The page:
'Now I have no doubt that a Government requisition, such as took place during the war, could destroy a trade, and anything which was paid would be compensation for such destruction. I can understand, for instance, if they had requisitioned in this case the people's building and stopped them either brewing and selling or doing anything else, and paid a sum, that could not be taken as a profit; they would have destroyed the trade pro tempore and paid compensation for that destruction; and in fact I daresay if they take the whole of the raw materials of a man's trade and prevent him carrying it on, and pay a sum of money, that is to be taken, not as profit on the sale of raw materials, which he never would have sold, but as compensation for interfering with the trade altogether.'
43. These observations, though made under a different statute, are, in general, true of a business as such, and can be usefully employed under the Indian Income-tax Act. Our Act divides the sources of income, profits and gains under various heads in s. 6. Business is dealt with under s. 10, and the primary condition of the application of the section is that tax is payable by an assessee under the head 'profits and gains of a business' in respect of a business carried on by him. Where an assessee does not carry on business at all, the section cannot be made applicable, and the compensation that he receives cannot bear the character of profits of a business. It is for this reason that the Judicial Committee in Shaw Wallace's case [.] observed that the compensation paid in that case was not the product of business, or, in other words, profit, but some kind of solatium for not carrying on business and thus, not revenue. It is to be noted that Das, C.J., in South India Pictures' case [ : 29ITR910b(SC) ], in distinguishing Shaw Wallace's case [.], made the following observation :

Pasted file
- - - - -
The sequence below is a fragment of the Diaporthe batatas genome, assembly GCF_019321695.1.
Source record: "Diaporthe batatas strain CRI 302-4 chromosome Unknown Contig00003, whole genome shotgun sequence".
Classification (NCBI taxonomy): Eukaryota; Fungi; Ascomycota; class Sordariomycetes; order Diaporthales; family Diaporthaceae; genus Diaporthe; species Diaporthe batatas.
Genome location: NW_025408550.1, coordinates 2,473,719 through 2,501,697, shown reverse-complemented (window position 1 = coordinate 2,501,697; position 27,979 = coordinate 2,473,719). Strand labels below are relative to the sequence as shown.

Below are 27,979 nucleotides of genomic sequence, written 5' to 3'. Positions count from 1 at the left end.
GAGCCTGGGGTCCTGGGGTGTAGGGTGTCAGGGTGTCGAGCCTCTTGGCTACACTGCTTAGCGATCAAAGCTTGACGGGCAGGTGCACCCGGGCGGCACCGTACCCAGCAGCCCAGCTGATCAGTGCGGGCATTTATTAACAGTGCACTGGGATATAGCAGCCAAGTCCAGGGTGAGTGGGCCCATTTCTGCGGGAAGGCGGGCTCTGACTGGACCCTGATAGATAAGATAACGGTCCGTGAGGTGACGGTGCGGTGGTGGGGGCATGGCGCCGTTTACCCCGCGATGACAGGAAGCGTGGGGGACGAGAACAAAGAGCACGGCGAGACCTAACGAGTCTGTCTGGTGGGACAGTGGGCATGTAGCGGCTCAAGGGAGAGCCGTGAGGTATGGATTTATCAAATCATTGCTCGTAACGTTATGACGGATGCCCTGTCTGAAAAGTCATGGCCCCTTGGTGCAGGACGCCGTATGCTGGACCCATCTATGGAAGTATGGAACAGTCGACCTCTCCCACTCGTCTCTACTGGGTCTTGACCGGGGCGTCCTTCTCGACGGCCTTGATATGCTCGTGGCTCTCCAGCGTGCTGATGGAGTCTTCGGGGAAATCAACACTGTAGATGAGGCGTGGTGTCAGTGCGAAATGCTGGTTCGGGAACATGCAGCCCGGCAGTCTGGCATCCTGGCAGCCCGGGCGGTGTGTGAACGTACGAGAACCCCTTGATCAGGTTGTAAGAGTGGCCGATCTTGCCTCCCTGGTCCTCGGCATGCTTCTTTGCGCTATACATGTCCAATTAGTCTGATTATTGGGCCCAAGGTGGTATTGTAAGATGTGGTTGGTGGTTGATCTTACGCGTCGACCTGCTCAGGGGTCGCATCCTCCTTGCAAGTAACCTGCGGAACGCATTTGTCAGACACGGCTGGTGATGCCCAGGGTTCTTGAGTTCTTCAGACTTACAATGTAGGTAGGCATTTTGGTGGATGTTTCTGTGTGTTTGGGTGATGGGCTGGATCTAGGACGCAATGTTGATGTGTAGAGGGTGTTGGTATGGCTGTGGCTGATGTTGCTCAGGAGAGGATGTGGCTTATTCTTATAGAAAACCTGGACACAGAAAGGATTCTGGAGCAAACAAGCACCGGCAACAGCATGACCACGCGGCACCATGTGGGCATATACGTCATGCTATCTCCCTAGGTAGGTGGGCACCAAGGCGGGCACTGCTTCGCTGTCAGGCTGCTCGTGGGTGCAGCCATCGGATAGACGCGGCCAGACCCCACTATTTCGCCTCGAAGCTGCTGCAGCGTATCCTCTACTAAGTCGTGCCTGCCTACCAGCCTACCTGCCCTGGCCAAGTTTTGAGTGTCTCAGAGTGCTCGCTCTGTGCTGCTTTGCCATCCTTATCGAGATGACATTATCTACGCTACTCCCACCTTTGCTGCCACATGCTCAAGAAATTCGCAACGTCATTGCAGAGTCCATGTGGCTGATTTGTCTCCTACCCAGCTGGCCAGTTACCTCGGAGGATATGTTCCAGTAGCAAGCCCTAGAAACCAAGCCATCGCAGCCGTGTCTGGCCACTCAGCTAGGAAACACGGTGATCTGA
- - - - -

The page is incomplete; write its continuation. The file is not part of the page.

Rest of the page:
'In Shaw Wallace's case the entire distributing agency work was completely closed, whereas the termination of the agreements in question, did not have that drastic effect on the assessee's business at all..... In Shaw Wallace's case, therefore, it could possibly be said that the amount paid there represented a capital receipt.'
44. The observation is guarded, but in recognises the difference made in the Privy Council case and others between payment to compensate interference with a going business and compensation paid for stoppage of a business altogether. This distinction was emphasised in the dissenting opinion in Vazir Sultan's case [ 2 S.C.R. 375.].